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03-17-2014, 07:32 AM   #1
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Best way to tackle a manual lens?

Hi all,

I'm quite new to my dslr and have been having a great time figuring things out with your help.
I have a k-x and my lenses so far include:
-SMC pentax FA 50mm f1.7

-Tamron AF 24-135mm f/3.5-5.6 SP AD aspherical (IF)

-SMC pentax FA 100mm f3.5 AF Macro

And I just purchased my first manual lens:
-Takumar-A 28mm f2.8

I'm excited to learn how to work with the manual and wondering if you guys have any tips for beginners.

Some extra info: I typically shoot in raw, using aperture priority or manual. I'm still very new to photoshop and the editing process, figuring it out along the way.

Thanks!

03-17-2014, 07:46 AM   #2
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QuoteOriginally posted by dfeld Quote
I'm excited to learn how to work with the manual and wondering if you guys have any tips for beginners
I actually find manual lenses much easier than auto focus lenses!
No selection of focus points, no hunting for focus in low light, etc... You just turn that wheel until it looks right to you :-)
Of course this can happen to make you miss some shots, if we are talking moving subjects, but for non-moving stuff... I love it!
Just go out there and take as many pictures as you can, learning on the way.

But that's just my view on it, and I am a noob as well... so... ;-)
03-17-2014, 07:48 AM   #3
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Hey there!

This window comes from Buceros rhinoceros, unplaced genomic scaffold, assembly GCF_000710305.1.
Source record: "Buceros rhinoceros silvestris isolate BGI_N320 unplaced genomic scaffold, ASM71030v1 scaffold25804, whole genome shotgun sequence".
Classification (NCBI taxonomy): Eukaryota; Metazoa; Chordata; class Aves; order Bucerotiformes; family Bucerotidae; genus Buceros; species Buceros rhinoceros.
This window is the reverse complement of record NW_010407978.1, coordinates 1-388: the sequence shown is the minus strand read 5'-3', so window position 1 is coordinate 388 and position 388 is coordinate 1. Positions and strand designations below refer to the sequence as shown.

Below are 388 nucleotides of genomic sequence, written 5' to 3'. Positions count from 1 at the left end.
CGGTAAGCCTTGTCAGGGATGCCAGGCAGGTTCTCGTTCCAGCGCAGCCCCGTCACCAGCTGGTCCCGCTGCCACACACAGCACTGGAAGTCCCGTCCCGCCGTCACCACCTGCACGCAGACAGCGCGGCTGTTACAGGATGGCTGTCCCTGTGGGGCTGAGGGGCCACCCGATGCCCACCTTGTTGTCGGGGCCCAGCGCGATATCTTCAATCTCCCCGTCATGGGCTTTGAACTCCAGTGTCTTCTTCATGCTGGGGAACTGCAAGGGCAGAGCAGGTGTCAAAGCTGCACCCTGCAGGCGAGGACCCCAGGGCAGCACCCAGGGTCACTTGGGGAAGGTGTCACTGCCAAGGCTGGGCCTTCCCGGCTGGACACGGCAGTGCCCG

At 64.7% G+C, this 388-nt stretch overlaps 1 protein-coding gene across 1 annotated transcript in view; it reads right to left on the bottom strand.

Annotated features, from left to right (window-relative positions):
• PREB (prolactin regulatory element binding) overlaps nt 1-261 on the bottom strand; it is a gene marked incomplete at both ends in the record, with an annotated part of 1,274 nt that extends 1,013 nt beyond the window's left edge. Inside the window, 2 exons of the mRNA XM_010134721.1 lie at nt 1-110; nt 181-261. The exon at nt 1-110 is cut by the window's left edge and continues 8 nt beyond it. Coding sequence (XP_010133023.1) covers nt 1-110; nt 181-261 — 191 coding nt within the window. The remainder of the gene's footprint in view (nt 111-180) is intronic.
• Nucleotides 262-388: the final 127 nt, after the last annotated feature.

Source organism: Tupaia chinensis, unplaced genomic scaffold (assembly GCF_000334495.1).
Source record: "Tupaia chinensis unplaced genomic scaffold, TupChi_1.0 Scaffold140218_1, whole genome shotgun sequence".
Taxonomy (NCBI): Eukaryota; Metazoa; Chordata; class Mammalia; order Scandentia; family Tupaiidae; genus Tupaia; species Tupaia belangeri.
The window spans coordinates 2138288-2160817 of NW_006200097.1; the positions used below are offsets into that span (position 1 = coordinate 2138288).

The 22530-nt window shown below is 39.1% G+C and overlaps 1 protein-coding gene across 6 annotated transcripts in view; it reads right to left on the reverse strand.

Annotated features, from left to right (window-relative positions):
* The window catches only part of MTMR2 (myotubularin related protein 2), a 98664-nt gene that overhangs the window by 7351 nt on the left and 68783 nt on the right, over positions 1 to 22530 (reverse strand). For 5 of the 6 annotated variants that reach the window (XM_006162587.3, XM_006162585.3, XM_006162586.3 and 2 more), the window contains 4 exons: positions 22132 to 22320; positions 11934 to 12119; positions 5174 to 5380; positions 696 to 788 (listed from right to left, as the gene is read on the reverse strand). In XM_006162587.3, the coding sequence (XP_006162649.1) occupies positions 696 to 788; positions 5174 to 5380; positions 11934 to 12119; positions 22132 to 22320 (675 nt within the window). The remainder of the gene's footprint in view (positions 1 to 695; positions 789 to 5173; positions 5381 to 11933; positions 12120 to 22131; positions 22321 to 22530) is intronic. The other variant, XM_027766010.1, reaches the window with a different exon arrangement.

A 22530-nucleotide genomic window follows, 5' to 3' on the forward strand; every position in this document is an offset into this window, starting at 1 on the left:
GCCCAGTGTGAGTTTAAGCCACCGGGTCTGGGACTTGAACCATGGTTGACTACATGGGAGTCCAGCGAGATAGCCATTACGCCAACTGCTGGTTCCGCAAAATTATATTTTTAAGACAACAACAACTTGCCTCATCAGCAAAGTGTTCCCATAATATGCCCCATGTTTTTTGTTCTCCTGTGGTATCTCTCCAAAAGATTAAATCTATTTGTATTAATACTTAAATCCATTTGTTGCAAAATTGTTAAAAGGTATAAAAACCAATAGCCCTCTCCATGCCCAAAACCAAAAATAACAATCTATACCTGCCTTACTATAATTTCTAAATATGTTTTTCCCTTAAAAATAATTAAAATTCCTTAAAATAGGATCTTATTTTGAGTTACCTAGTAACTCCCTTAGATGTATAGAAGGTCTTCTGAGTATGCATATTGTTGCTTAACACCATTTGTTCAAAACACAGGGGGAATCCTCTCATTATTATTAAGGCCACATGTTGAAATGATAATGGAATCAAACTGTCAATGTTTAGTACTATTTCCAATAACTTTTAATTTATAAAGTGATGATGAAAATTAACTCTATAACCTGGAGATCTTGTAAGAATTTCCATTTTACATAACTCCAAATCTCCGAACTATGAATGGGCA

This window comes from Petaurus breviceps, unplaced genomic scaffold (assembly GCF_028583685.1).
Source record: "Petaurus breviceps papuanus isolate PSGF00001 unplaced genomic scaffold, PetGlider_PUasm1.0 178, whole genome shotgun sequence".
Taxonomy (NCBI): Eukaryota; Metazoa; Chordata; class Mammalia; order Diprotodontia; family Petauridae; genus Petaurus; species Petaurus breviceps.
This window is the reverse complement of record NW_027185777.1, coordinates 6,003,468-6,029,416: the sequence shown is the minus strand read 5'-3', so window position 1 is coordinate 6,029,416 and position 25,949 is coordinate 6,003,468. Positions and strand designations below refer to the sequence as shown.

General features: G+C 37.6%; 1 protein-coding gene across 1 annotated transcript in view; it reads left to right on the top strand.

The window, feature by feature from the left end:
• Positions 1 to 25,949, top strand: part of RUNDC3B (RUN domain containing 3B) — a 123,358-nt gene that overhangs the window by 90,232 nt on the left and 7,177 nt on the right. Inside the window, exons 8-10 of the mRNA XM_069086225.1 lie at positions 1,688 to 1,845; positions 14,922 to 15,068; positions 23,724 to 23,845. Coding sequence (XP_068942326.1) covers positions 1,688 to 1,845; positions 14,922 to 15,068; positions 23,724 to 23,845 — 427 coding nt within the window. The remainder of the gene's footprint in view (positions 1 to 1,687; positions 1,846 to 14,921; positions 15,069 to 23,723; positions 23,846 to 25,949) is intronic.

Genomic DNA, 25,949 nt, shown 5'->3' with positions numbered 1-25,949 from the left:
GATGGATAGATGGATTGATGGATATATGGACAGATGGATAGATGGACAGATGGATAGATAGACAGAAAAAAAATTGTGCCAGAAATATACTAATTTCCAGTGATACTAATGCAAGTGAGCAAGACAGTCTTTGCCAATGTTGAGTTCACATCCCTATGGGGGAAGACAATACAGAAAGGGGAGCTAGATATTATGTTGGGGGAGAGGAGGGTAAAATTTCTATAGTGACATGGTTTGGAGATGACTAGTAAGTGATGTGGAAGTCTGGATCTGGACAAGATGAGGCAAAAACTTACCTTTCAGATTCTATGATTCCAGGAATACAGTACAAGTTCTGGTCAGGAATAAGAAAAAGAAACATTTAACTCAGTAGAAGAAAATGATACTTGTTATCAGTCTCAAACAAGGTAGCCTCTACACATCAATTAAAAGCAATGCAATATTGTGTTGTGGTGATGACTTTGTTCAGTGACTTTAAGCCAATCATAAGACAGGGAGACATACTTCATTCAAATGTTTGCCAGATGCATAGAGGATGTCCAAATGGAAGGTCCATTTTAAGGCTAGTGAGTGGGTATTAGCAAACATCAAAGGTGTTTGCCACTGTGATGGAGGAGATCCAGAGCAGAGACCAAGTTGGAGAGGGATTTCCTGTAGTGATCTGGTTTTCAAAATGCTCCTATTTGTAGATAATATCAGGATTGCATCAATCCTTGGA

There are a couple threads about the technical parts - how to mount an adapter, how to meter with an A lens, etc. So search for those if you need that kind of info.
What I would say is to simple put the aperture ring to A position (you probably have to push a little button on the aperture ring for it to lock into A). Now you have aperture control on your camera and you can use Av mode normally
For something similar to AF you can look at Catch in focus (CiF, focus trapping). Its not true AF, but its close. The distance scales on that lens can also be helpful, especially if you are doing zone focusing (or hyperfocal focusing). Just keep in mind the distance scales are from the sensor to the subject, not the front of the lens to the subject. And the DoF scales are made for full frame film cameras, not for modern day digital sensors with high pixel density - this means if you are using f8, you should do zone focusing as if you selected f5.6.

Edit: Ugh, my post is a jumble of information.. hope its more helpful than confusing
03-17-2014, 07:52 AM - 1 Like   #4
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I would say around the feet. To many broken tackles when you go high...oh wait.

You will want to use a hood with that Takumar. Bayonet Taks were a bargain lens and they lack SMC coatings. The collapsable rubber hoods work well, or a metal hood for "normal" lenses.

03-17-2014, 08:50 AM - 1 Like   #5
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The first tip is to set the focal length on the camera to 28mm for SR to work correctly. Put the lens on the camera, turn the power off and on, and choose 28mm. The camera will remember that focal length until you change it, even if you use one of your AF lenses briefly.

Since the K-x has one e-dial, I like Av mode and a fixed ISO most of the time. Shutter speed follows along, and exposure compensation changes shutter speed. But any mode that makes sense to you is fine.